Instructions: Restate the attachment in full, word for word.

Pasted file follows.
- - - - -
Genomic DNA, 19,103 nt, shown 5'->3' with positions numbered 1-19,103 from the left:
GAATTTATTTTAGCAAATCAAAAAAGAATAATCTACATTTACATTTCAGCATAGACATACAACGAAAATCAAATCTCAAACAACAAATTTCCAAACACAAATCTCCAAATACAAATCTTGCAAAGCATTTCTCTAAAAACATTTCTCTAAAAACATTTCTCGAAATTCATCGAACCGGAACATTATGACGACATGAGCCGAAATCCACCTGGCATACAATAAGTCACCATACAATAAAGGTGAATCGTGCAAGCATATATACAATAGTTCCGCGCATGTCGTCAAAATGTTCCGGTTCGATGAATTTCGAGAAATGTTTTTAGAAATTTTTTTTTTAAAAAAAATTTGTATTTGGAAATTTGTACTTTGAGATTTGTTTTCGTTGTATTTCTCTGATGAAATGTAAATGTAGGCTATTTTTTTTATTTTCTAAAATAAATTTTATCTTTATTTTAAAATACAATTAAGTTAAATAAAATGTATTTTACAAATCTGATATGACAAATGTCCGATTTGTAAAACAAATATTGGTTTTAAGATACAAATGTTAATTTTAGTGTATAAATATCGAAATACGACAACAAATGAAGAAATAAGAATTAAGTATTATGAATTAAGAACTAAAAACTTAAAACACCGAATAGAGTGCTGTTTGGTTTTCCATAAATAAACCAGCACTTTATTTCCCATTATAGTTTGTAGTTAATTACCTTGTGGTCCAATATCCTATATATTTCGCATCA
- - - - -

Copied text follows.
Genomic DNA, 19,103 nt, shown 5'->3' with positions numbered 1-19,103 from the left:
GAATTTATTTTAGCAAATCAAAAAAGAATAATCTACATTTACATTTCAGCATAGACATACAACGAAAATCAAATCTCAAACAACAAATTTCCAAACACAAATCTCCAAATACAAATCTTGCAAAGCATTTCTCTAAAAACATTTCTCTAAAAACATTTCTCGAAATTCATCGAACCGGAACATTATGACGACATGAGCCGAAATCCACCTGGCATACAATAAGTCACCATACAATAAAGGTGAATCGTGCAAGCATATATACAATAGTTCCGCGCATGTCGTCAAAATGTTCCGGTTCGATGAATTTCGAGAAATGTTTTTAGAAATTTTTTTTTTAAAAAAAATTTGTATTTGGAAATTTGTACTTTGAGATTTGTTTTCGTTGTATTTCTCTGATGAAATGTAAATGTAGGCTATTTTTTTTATTTTCTAAAATAAATTTTATCTTTATTTTAAAATACAATTAAGTTAAATAAAATGTATTTTACAAATCTGATATGACAAATGTCCGATTTGTAAAACAAATATTGGTTTTAAGATACAAATGTTAATTTTAGTGTATAAATATCGAAATACGACAACAAATGAAGAAATAAGAATTAAGTATTATGAATTAAGAACTAAAAACTTAAAACACCGAATAGAGTGCTGTTTGGTTTTCCATAAATAAACCAGCACTTTATTTCCCATTATAGTTTGTAGTTAATTACCTTGTGGTCCAATATCCTATATATTTCGCATCA